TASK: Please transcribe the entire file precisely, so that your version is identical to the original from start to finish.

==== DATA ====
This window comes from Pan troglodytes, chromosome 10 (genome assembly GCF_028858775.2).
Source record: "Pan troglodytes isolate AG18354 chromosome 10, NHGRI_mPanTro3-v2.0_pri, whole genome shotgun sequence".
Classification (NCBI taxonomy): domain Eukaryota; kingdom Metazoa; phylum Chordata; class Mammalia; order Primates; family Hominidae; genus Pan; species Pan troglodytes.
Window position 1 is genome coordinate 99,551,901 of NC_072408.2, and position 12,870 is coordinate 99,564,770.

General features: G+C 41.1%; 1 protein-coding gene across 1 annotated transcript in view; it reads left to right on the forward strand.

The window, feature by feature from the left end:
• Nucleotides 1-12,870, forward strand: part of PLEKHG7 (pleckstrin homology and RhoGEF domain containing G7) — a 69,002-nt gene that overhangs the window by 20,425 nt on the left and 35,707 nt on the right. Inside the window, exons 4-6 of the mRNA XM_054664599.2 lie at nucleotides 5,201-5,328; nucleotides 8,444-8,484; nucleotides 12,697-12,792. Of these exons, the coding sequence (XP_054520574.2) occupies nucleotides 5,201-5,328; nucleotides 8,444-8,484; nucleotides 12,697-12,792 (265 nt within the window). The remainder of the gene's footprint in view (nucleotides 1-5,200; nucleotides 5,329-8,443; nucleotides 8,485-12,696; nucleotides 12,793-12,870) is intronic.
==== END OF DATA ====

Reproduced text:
This window comes from Pan troglodytes, chromosome 10 (genome assembly GCF_028858775.2).
Source record: "Pan troglodytes isolate AG18354 chromosome 10, NHGRI_mPanTro3-v2.0_pri, whole genome shotgun sequence".
Classification (NCBI taxonomy): domain Eukaryota; kingdom Metazoa; phylum Chordata; class Mammalia; order Primates; family Hominidae; genus Pan; species Pan troglodytes.
Window position 1 is genome coordinate 99,551,901 of NC_072408.2, and position 12,870 is coordinate 99,564,770.

General features: G+C 41.1%; 1 protein-coding gene across 1 annotated transcript in view; it reads left to right on the forward strand.

The window, feature by feature from the left end:
• Nucleotides 1-12,870, forward strand: part of PLEKHG7 (pleckstrin homology and RhoGEF domain containing G7) — a 69,002-nt gene that overhangs the window by 20,425 nt on the left and 35,707 nt on the right. Inside the window, exons 4-6 of the mRNA XM_054664599.2 lie at nucleotides 5,201-5,328; nucleotides 8,444-8,484; nucleotides 12,697-12,792. Of these exons, the coding sequence (XP_054520574.2) occupies nucleotides 5,201-5,328; nucleotides 8,444-8,484; nucleotides 12,697-12,792 (265 nt within the window). The remainder of the gene's footprint in view (nucleotides 1-5,200; nucleotides 5,329-8,443; nucleotides 8,485-12,696; nucleotides 12,793-12,870) is intronic.